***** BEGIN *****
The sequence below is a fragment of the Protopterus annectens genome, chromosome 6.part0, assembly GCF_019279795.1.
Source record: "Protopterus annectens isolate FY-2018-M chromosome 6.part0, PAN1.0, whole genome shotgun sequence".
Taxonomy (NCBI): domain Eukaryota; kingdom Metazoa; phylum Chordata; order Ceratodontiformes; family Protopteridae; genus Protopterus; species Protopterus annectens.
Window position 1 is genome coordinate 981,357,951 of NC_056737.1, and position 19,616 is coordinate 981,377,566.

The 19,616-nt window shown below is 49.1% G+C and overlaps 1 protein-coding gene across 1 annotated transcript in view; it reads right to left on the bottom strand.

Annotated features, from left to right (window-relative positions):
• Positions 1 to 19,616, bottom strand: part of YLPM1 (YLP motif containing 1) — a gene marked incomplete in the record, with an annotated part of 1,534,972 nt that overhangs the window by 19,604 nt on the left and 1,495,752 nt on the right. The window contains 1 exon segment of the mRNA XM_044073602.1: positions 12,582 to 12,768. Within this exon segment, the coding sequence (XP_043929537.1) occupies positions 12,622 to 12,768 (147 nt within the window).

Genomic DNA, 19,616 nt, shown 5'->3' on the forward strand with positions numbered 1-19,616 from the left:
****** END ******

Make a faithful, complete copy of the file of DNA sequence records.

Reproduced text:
The sequence below is a fragment of the Protopterus annectens genome, chromosome 6.part0, assembly GCF_019279795.1.
Source record: "Protopterus annectens isolate FY-2018-M chromosome 6.part0, PAN1.0, whole genome shotgun sequence".
Taxonomy (NCBI): domain Eukaryota; kingdom Metazoa; phylum Chordata; order Ceratodontiformes; family Protopteridae; genus Protopterus; species Protopterus annectens.
Window position 1 is genome coordinate 981,357,951 of NC_056737.1, and position 19,616 is coordinate 981,377,566.

The 19,616-nt window shown below is 49.1% G+C and overlaps 1 protein-coding gene across 1 annotated transcript in view; it reads right to left on the bottom strand.

Annotated features, from left to right (window-relative positions):
• Positions 1 to 19,616, bottom strand: part of YLPM1 (YLP motif containing 1) — a gene marked incomplete in the record, with an annotated part of 1,534,972 nt that overhangs the window by 19,604 nt on the left and 1,495,752 nt on the right. The window contains 1 exon segment of the mRNA XM_044073602.1: positions 12,582 to 12,768. Within this exon segment, the coding sequence (XP_043929537.1) occupies positions 12,622 to 12,768 (147 nt within the window).

Genomic DNA, 19,616 nt, shown 5'->3' on the forward strand with positions numbered 1-19,616 from the left: